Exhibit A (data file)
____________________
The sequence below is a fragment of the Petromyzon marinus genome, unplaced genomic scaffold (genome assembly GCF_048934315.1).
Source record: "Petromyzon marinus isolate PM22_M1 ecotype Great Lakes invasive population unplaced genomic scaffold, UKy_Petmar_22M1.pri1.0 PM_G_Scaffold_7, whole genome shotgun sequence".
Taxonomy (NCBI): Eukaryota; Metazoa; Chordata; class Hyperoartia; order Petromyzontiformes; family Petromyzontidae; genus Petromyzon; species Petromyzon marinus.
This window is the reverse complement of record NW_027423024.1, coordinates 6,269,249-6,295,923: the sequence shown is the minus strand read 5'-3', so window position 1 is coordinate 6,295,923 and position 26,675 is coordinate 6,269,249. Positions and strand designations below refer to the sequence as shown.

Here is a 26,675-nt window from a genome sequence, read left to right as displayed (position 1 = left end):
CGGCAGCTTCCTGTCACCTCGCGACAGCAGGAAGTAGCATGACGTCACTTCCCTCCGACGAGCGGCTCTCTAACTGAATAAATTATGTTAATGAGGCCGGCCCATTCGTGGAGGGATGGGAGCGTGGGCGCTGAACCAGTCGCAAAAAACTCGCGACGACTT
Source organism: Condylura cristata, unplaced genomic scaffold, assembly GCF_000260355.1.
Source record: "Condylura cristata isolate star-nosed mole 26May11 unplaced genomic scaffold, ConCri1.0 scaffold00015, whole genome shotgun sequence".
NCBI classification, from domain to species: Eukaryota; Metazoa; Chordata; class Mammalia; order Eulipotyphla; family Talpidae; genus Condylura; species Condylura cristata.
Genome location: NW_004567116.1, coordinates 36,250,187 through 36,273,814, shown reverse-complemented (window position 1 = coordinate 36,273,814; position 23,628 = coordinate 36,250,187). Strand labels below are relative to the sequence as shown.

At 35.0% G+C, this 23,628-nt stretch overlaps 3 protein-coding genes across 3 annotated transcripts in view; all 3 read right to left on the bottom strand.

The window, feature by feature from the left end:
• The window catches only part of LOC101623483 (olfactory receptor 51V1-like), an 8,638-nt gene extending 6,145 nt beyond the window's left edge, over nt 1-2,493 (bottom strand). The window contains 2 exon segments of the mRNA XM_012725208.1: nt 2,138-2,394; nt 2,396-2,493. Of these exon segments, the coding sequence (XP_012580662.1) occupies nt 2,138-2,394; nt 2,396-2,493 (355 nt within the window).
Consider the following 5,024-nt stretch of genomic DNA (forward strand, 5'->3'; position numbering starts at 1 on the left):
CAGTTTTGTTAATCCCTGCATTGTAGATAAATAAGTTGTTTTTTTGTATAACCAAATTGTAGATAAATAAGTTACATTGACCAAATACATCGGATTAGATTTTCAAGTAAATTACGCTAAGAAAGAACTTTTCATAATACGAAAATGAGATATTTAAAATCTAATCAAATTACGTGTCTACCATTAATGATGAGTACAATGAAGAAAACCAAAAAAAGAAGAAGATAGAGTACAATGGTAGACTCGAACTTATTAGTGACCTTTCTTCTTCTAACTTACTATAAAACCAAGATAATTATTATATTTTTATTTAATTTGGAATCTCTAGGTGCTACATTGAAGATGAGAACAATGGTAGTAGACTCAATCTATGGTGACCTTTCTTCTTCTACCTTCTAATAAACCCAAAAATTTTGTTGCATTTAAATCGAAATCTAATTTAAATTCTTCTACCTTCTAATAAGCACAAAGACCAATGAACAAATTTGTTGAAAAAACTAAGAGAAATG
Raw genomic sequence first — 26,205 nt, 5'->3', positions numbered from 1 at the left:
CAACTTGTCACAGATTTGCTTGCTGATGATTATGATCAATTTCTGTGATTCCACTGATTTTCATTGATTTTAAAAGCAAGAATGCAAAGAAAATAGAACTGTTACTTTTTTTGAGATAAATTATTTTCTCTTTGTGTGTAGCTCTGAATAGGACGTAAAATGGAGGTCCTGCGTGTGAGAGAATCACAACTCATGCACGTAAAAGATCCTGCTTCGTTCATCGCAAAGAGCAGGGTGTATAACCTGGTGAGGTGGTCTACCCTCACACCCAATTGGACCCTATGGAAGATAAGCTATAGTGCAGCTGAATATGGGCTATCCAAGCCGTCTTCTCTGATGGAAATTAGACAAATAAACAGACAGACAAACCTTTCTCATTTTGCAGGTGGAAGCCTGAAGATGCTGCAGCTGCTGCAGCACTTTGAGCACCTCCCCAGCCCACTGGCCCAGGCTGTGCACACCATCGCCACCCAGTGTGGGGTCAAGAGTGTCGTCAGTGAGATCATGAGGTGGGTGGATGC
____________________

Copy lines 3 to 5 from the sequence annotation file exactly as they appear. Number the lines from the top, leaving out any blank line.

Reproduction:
Taxonomy (NCBI): Eukaryota; Metazoa; Chordata; class Hyperoartia; order Petromyzontiformes; family Petromyzontidae; genus Petromyzon; species Petromyzon marinus.
This window is the reverse complement of record NW_027423024.1, coordinates 6,269,249-6,295,923: the sequence shown is the minus strand read 5'-3', so window position 1 is coordinate 6,295,923 and position 26,675 is coordinate 6,269,249. Positions and strand designations below refer to the sequence as shown.

Here is a 26,675-nt window from a genome sequence, read left to right as displayed (position 1 = left end):